Yes, support gave me a hand with that earlier. He just went into the upgrade script and changed the value of the bloat check limit to be slightly higher than our level of bloat. But, I thought it was a big jump upward, and I couldn't understand the tech's explanation for why that was fine. Why would the limit be set at aroung 1GB, and our biggest table was aroung 6GB, and so he just set the limit in the check to be 7GB? If 6GB is perfectly fine, why would the engineers who created the check have used such a much smaller value for it?
For some customers, the periodic vacuuming of the database was not completing due to the amount of db activity (the db vacuum process was falling behind). This eventually caused some issues that the check is trying to pro-actively prevent. Symptoms were large numbers of transactions waiting for db locks to write, sluggish UI, and poor db performance (lots of items pending in queue). The initial thought was that it only happens for customers maintaining a long history, or had a lot of unique clients, but then it was observed on customers who didn't have the same scaling which prompted the decision for more aggressive vacuuming due to the lack of a distinct pattern.
So, while I'm still scratching my head about database whoas..
I've been seeing this message on my AMP for months:
"Nightly maintenance failed because of unsuccessful jobs: clean_database. Contact Aruba Technical Support"
And of course, I've been passive-aggressively ignoring it, daring it to manifest in some discernable problem going on somewhere. But, nope.
After successfully completing the upgrade to 8.0.10 (and additional kernel patches it also included) a couple of hours ago, I went ahead and, once again, ran through the reindex and vacuum procedures covered earlier in this thread. I was hoping it would finally result in some shrinking of the size of the database(s). But, it still doesn't appear to have. I'm wondering if I'm going to see any difference in the results of the nightly maintenance. I'm kind of expecting I won't, because that problem has remained outstanding through at least a couple of previous point release upgrades. Is there anything else I can check or do proactively to try and fix, or make sure it's fixed already, this 'clean_database' routine that's been unhappy for so long?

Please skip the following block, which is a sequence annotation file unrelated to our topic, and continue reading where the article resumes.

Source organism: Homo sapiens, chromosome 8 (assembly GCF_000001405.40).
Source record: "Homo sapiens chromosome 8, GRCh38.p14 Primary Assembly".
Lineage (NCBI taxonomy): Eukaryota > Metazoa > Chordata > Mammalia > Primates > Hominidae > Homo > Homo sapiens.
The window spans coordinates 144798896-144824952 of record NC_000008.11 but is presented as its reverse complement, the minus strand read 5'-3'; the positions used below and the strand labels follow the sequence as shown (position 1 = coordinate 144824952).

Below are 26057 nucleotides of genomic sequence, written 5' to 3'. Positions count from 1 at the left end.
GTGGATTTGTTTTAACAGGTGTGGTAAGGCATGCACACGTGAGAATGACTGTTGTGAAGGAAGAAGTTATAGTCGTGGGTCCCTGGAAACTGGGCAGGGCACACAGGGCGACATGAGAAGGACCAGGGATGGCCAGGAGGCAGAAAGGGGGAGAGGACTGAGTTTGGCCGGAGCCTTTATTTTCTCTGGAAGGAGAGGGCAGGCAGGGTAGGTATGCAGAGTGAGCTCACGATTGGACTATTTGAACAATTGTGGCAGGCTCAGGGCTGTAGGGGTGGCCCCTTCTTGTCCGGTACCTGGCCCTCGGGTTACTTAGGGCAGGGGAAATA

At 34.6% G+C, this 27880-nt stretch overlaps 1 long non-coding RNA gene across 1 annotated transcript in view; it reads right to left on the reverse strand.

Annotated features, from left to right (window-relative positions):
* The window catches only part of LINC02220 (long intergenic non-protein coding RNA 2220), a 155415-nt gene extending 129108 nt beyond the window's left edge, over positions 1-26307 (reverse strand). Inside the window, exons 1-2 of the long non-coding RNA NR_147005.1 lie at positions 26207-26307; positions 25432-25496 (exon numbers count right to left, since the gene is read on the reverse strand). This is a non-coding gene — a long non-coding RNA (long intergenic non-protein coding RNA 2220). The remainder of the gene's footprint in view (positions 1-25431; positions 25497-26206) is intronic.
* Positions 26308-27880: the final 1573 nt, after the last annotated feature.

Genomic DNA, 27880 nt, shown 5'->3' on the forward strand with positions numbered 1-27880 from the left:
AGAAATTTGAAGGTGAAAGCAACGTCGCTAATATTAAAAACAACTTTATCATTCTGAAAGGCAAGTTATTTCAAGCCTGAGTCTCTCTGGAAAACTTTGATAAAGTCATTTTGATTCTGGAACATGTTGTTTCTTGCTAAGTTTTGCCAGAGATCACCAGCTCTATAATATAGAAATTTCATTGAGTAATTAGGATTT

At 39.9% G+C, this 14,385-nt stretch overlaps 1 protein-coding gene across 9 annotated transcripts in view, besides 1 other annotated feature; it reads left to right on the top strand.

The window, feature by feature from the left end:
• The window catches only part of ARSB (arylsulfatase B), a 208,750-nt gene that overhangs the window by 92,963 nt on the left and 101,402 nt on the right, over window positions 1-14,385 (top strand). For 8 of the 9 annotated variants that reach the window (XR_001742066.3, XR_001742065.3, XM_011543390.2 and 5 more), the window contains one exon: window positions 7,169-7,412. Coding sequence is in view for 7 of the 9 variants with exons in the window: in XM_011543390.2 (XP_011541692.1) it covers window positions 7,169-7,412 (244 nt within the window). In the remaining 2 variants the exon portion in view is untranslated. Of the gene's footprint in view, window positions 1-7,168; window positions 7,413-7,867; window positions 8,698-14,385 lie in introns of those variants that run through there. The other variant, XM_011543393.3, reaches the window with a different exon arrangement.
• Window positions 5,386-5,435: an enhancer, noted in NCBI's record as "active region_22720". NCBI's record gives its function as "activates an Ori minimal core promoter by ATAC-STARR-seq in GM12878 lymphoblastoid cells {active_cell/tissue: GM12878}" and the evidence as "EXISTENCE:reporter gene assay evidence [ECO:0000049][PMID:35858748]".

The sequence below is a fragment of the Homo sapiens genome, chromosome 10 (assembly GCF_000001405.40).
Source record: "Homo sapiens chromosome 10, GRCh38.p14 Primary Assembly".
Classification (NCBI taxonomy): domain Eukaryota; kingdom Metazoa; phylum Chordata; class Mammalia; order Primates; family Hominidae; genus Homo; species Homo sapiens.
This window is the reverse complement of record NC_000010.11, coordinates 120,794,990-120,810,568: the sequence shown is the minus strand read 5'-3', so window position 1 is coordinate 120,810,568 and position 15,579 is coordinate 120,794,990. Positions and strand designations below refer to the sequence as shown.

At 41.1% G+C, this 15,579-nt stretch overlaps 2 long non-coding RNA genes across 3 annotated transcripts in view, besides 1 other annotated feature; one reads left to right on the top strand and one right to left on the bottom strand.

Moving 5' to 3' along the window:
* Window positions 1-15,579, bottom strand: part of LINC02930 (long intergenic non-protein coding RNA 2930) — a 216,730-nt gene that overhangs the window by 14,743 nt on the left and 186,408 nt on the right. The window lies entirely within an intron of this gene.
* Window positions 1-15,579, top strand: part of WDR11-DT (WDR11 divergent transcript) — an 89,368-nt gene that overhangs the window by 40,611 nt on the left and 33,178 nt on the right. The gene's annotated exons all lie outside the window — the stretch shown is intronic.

Are there any errors in:
If there are, chances are that the clean database process isn't completing still. I suggest opening a support case and providing the logs for support to help debug further.
Actually, I have done that as part of the original case, and I'm still waiting for the engineer to get back to me now with next steps. He said he needed to work with a higher level of support first, to try and figure out what the problem is. That was a week or so ago, at this point. What I'm hoping he'll come back with is instructions for manually doing a definitive cleanup of the database, even if we or I have to leave it for hours or days to complete, if need be.
Understood. If you happen to have a support case number, I can see about getting a status update. And possibly help push toward a quicker resolution.
That would be so nice of you! :)
Hm... I got word from support that the issue was resolved hours ago. Are you still experiencing the clean_database message on the homepage?
Yup, the message is still there, as usual.
I pinged support escalations, so hopefully we'll can get that case closed for you soon.
Rob thanks, that is much appreciated! Are you saying you guys know the cause of that failure message, and what the fix is? :)
Not without seeing the log file. I don't have access to see the actual support cases, but I've got some ideas for where to look and debug. I can hide the error, but that's not the same as resolving the issue since it'll just come back again later on.